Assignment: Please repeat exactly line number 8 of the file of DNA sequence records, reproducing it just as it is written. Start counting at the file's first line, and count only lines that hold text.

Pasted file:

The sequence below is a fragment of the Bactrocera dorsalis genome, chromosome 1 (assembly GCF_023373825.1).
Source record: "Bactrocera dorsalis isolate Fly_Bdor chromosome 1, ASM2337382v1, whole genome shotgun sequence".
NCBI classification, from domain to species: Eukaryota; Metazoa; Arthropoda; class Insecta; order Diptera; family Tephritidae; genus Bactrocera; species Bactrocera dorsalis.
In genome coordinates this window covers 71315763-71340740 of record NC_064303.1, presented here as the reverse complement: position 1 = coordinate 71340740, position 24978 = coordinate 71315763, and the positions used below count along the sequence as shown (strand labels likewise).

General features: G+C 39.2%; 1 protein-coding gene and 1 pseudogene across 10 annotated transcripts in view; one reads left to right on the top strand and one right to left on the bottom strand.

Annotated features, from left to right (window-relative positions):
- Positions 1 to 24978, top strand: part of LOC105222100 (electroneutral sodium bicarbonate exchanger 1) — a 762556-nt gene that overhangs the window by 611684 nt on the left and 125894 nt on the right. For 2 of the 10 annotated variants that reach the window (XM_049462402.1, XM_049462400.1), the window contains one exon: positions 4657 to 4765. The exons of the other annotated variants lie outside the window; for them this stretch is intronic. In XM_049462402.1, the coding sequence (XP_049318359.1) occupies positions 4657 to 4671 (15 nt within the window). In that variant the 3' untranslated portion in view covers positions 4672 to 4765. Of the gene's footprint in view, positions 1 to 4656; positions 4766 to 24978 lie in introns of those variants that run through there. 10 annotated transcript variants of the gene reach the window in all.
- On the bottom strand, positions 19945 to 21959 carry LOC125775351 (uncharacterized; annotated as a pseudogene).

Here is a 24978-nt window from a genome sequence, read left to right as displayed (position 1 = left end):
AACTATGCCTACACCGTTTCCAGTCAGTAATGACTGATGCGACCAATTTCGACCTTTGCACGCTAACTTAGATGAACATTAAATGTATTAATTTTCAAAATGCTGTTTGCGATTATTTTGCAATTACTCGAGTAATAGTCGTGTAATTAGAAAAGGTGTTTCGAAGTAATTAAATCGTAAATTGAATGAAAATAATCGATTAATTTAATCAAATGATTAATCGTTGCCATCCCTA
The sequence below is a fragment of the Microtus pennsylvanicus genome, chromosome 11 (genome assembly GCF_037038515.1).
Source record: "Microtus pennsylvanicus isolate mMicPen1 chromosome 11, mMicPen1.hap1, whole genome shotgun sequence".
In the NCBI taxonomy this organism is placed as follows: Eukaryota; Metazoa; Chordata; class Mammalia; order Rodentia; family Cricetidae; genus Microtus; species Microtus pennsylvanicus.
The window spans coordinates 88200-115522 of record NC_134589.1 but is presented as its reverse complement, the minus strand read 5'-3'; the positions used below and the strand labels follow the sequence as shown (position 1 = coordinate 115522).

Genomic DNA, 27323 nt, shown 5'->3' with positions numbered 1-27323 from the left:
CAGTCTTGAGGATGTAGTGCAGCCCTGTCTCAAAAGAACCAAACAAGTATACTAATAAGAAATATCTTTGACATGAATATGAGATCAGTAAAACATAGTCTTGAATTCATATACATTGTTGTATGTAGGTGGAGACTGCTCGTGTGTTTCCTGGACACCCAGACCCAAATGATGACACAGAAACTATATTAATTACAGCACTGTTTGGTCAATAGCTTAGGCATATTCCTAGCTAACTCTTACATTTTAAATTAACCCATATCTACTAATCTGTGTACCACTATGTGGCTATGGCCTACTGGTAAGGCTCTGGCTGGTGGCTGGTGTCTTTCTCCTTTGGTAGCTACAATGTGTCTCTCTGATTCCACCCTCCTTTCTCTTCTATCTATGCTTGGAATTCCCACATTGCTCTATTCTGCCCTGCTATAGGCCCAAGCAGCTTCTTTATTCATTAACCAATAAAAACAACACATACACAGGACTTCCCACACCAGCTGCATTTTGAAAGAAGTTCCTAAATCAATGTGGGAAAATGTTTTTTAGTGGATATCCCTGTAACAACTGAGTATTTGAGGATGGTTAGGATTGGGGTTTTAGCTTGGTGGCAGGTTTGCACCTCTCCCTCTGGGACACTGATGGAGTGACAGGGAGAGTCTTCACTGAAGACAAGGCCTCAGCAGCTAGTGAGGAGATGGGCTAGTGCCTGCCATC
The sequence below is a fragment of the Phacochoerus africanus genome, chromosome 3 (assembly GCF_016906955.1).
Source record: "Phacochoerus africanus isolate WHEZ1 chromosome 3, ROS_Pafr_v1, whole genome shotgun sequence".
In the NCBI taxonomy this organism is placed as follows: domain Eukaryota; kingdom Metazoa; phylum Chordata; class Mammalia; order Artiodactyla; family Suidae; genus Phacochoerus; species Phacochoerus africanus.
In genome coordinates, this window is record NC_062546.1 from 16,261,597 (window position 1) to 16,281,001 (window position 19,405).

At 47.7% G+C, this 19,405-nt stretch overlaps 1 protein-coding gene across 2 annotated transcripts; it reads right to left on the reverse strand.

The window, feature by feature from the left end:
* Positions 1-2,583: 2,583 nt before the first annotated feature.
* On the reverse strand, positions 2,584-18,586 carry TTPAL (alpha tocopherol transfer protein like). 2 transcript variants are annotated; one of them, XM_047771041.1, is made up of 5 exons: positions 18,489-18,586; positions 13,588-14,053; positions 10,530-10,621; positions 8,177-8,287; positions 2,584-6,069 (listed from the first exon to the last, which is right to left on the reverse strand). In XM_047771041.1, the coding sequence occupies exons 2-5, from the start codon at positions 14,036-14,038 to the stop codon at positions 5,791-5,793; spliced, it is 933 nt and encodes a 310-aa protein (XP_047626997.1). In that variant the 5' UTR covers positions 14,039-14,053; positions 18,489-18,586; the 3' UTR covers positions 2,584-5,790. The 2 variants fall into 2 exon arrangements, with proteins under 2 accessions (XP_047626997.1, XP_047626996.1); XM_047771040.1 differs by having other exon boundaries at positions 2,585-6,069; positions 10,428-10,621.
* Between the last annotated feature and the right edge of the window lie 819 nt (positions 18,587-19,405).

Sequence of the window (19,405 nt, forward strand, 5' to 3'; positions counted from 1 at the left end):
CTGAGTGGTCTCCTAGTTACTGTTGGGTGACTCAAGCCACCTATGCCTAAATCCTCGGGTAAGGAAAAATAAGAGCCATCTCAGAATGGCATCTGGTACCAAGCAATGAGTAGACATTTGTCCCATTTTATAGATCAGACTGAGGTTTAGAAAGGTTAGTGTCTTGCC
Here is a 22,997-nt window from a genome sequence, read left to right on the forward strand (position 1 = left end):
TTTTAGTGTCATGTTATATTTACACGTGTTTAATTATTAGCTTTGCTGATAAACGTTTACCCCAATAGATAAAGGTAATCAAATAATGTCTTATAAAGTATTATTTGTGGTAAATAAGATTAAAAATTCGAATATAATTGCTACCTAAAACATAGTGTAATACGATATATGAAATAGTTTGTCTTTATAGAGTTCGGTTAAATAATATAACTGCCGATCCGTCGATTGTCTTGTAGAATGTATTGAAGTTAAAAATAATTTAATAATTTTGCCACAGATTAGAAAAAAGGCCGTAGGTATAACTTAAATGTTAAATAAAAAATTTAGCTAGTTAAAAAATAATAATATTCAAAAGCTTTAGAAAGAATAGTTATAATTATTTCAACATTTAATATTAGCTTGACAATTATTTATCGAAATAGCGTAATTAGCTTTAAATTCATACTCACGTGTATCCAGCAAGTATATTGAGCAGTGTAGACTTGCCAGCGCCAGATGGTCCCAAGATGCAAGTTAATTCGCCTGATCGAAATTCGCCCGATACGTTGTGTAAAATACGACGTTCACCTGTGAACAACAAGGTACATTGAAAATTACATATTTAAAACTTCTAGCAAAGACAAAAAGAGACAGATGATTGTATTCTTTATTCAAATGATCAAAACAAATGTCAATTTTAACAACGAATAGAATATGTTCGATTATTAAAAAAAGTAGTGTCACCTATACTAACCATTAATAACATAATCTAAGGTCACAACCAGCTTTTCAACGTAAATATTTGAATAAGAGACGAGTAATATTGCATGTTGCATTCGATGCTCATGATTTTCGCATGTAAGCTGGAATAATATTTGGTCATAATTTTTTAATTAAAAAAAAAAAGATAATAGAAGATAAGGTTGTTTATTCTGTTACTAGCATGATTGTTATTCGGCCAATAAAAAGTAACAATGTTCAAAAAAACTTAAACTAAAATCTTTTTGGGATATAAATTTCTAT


- On the bottom strand, positions 19945 to 21959 carry LOC125775351 (uncharacterized; annotated as a pseudogene).